I’m an Anglican? No, you are not. I’m a Presbyterian. No, you are not. I’m a Congregationalist? No, you are not.
It is ironic in the truest sense of the word that Protestant Christians have divided themselves from one another and chosen their distinctiveness according to their preferred form of government while at the same time the majority don’t heed what their chosen form of government decides.
Those of us in the Anglican world claim to be committed to an Episcopal form of government that has us under the authority of Bishops, then Presbyters and then Deacons. We say we believe that those who have authority over us have been placed there by God and thus are there to counsel us and to obey when we are in need of correction (see Romans 13:1-7 and Hebrews 13:7). To not seek counsel from the authorities over us and or to no not obey them is not to be Anglican. It is not even to be Presbyterian or a Congregationalist. It is something else entirely and may be some up as “doing what is right in his/her own eyes.”
“But”, someone may object, “what if the authorities over me go against Holy Scripture and thus against God?” This is an important “but” and it is exemplified to us in the manner the early Christians defied their Jewish and political authorities stating that a Christian must obey God before men (Acts 5:29). When this is exemplified we are taught that we are to only reject the authority over us when it goes against doctrinal convictions that clearly defy the apostolic faith. If the issue, then, is not doctrinal, to step outside the authority over us is to reject what God has ordained for our lives. It is disobedience. To say, “I am Anglican” and to follow up such a statement by ignoring and even rejecting the authorities over us is to be double minded and such a man is unstable in all his ways.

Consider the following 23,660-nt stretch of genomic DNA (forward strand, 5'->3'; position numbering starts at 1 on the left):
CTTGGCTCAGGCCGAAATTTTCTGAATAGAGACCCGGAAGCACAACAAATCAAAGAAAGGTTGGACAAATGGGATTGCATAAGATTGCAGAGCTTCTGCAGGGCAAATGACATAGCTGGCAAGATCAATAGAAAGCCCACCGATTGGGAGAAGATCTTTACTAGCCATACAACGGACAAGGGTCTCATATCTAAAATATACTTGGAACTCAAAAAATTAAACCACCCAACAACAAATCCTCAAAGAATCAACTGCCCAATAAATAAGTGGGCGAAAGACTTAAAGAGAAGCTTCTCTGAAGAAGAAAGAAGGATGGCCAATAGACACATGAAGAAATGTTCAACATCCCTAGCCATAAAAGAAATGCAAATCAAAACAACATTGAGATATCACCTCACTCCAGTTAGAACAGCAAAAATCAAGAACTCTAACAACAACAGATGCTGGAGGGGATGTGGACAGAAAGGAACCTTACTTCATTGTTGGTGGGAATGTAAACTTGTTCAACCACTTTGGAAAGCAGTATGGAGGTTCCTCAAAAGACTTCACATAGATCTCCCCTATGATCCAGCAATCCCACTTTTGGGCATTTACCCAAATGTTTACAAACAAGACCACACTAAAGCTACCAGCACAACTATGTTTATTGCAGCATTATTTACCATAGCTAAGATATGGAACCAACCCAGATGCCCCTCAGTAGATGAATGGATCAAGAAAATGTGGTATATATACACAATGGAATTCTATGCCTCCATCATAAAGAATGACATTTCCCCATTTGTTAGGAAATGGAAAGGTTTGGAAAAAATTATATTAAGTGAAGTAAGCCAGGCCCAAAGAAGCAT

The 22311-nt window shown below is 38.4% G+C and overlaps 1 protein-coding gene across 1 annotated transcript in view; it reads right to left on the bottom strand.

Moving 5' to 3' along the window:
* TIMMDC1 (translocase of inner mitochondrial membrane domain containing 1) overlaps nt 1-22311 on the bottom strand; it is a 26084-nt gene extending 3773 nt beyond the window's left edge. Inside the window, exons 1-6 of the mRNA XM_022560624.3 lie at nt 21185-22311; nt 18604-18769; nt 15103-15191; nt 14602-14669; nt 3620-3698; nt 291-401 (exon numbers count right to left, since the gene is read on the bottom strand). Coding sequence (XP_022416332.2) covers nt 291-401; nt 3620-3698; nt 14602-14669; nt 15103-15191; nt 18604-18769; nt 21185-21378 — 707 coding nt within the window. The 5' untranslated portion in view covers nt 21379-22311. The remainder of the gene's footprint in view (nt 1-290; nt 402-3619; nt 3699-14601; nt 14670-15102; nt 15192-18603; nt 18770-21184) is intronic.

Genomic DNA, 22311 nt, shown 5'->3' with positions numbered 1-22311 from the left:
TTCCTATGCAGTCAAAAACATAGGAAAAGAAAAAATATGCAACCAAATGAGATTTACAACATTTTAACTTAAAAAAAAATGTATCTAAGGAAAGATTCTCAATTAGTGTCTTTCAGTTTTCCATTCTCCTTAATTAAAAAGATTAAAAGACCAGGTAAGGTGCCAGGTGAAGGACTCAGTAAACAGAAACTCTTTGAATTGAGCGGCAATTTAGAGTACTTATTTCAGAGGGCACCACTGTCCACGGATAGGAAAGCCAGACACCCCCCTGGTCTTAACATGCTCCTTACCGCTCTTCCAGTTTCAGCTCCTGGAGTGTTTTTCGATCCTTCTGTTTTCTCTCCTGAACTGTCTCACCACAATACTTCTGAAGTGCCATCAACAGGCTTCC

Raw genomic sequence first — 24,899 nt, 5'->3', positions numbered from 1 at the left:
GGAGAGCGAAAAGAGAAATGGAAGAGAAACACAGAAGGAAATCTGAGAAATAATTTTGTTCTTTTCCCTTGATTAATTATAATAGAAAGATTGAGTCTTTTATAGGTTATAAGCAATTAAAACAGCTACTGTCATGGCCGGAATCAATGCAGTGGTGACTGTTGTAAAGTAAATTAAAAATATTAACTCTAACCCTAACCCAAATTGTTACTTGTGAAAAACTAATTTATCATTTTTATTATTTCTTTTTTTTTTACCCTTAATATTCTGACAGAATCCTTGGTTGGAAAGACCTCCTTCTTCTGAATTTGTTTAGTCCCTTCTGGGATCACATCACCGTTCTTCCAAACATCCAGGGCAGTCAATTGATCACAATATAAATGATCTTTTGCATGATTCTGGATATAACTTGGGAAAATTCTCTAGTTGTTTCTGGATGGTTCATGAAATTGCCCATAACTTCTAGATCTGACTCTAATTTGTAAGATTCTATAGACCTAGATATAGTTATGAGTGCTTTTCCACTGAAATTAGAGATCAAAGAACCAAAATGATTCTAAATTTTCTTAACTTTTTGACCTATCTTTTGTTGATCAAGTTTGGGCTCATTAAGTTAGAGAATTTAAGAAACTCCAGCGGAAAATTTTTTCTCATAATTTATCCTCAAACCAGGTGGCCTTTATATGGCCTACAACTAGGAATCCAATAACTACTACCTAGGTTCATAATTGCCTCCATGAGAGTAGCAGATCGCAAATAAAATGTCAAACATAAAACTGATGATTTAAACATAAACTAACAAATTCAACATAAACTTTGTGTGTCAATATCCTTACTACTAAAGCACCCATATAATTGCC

And the point in the paragraph above applies to Presbyterians and Congregationalists as well. If you are Presbyterian and the Presbytery decides such and such, and such and such does not go against the apostolic faith then if you believe that your form of government is biblical do you not, by faith, need to obey the authority of your Presbytery? And if you are a Congregationalist and your congregation votes in favor of such and such, and such and such does not go against the apostolic faith then if you believe that your form of government is biblical do you not, by faith, need to obey the authority of the congregation? If these authorities are not obeyed then let us “man up” and admit that we are neither Anglican, Presbyterian nor Congregationalist but something else. And that something else that we are is not by faith.